Friday, January 08, 2010

Why Frank McCourt is my Teacher Man

In years to come I will probably recall very little about the year 2009, except for the loss of one of the greatest writers I've ever seen. I'm talking about the passing of writer/teacher Frank McCourt, and here's why he's great.

1. Voice - When I hear one of his books read aloud I immediately recognize his style. He is conversational, fluid, and effortlessly funny.

2. Style- I'm fascinated by the way he writes dialogue. He slides it into the paragraphs seamlessly without the use of quotes. How does he do that?

3. Truth- Here's a guy who is not afraid to let you watch him squirm in his memoirs and stumble his way through his spiritual journey as a Catholic. He was a great teacher who thought he was horrible. There is bravery in his transparency and a genuine sense of humility.

4. His "Irish Rap" (watch the U-Tube video below)

Known best for his Pulitzer Prize-winning novel Angela's Ashes, McCourt was an English teacher in New York public schools for thirty years prior to his writing success. I wish I could have read Teacher Man, his third book, when I was new at the profession, but it was not published until 2005. In it McCourt captures the feelings and struggles of every classroom teacher.

I love this book as much as Angela's Ashes because it resonates with me on several levels, being a former English teacher, a Catholic and a New Yorker. His experiences in the classroom and the humorous ways he reflects on his interaction with students is so enjoyable to read.

In the late 1990's, when my husband was an undergraduate student in college, he saw Frank McCourt lecture and gave me a signed copy of Angela's Ashes. On the front page the author wrote,

To Loren,
Teaching makes a difference!
Frank McCourt

I'm sure that my husband told him that I was a new teacher at that time. The written message seemed cliche until I finished reading Teacher Man. Throughout the book, McCourt feels like he is a failure, despite how hard he works to be a good instructor. Teacher Man should be required reading for college students taking education courses. This book is more helpful than my entire student teaching experience. McCourt dissects the day-to-day challenges of the classroom like no adolescent psychology, or methods of education textbook can.

Here is an excerpt:
"A hand. So, mister. Wass you name?
I write on the board MR. McCOURT, and pronounce it.
Hey Mister, You Jewish?
No.
Alla teachers in this school Jewish. How come you not Jewish?
I don't know.
They look surprised, even astonished, and the look travels the room. The look says, You hear that Miquel? Teacher up there, he don't know.
It's a hot moment. Teacher confesses ignorance and the class is shocked into silence. Off with the mask, teacher man, and what a relief. No more Mister Know-It-All." (130)

Teacher Man shows McCourt's thought process through every challenge a teacher faces, from the classroom bully to interactions with his bosses. McCourt says he did not write books while he was working because he did not have the time. So he leaves us only with three that he wrote in retirement: Angela's Ashes, Tis and Teacher Man. Three memoirs and his voice lives forever, that's great writing.

Below McCourt talks about his teaching career...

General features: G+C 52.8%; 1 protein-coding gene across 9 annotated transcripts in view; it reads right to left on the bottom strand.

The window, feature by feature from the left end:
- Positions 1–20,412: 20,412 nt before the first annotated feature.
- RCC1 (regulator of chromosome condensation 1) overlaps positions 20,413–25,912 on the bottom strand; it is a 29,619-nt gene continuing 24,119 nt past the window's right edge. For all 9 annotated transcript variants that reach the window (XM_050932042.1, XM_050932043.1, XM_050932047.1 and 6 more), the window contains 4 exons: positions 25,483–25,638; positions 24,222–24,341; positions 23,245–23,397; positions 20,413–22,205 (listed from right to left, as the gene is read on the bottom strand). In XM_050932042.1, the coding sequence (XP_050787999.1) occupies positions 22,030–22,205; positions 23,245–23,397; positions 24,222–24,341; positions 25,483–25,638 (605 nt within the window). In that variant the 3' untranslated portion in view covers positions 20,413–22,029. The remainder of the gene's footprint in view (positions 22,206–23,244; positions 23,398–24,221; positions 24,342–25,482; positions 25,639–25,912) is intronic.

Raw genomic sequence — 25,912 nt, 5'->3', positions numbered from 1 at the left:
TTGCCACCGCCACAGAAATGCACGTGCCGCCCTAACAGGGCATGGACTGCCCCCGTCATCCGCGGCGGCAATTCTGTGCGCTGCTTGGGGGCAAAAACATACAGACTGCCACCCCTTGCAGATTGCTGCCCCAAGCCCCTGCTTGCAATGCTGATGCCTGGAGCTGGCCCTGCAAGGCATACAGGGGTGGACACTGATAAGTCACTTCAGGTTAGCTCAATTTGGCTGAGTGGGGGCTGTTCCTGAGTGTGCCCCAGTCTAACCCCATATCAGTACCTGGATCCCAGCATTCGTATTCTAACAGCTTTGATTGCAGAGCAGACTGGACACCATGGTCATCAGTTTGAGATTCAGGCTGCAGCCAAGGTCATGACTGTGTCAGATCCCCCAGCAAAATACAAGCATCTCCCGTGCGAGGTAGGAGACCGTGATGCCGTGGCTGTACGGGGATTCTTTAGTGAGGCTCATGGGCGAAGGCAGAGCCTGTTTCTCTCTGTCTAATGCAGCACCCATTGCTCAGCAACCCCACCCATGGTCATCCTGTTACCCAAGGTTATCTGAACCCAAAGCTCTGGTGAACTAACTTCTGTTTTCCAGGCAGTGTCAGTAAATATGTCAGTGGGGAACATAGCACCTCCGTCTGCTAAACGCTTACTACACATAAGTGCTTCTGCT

7 comments:

jen said...

thank you for sharing this. i needed to read that he was 66 before he published his first book. just 26 years to go. =) there's hope for us all! i really did enjoy the video. happy new year, loren!

Putz said...

why do we have so much in common, some of the most tradject writing i have ever come on to>>>>>>> [2]our both mc court boy's books and their pathetic mother and ireland and those poor sodden opeopleles

Loren Christie said...

Happy New Year to you too, Jen and Mr. Putz. Mr. Putz, we both appreciate the masters like McCourt. I like reading your blog and comments because they remind me of how I was forced to read all of Chaucer's works in middle English in college. You have a cryptic style. :) Jen, when I was little girl I thought I would be a published author by 22. Now, like an unreturned library book, I'm about 13 years overdue. So yes, his age gives me hope too! He accomplished his dreams in the last ten years of his life.

Lori said...

Fabulous author, fabulous book. I taught an excerpt of this to my 10th graders. Love your blog, with its combination of family, photos, and info. Wonderful.

Loren Christie said...

Thank you again, Lori!

Anonymous said...

You have really great taste on catch article titles, even when you are not interested in this topic you push to read it

Anonymous said...

I read about it some days ago in another blog and the main things that you mention here are very similar

Dear Internet Traveler,

Welcome to my writer's blog, started about six years ago for fun. Over time, the writing I have posted has ranged from personal reflection, to Long Island history research, to tall tales for my own amusement, to feature articles for local newspapers. As you can see from topics listed here, I travel in many mental directions in regard to interests. Click on the tabs and labels to explore my strange mind which senses that you may be having a criss-cross day. If so, perhaps this blog will distract you. However, please note that if you tell me my blog is beautiful just to get me to advertise rhinoplasty surgery and cheap drugs from Canada in your comment, I will ask the gods to give you a tail that cannot be concealed.

Fondly,

Loren Christie

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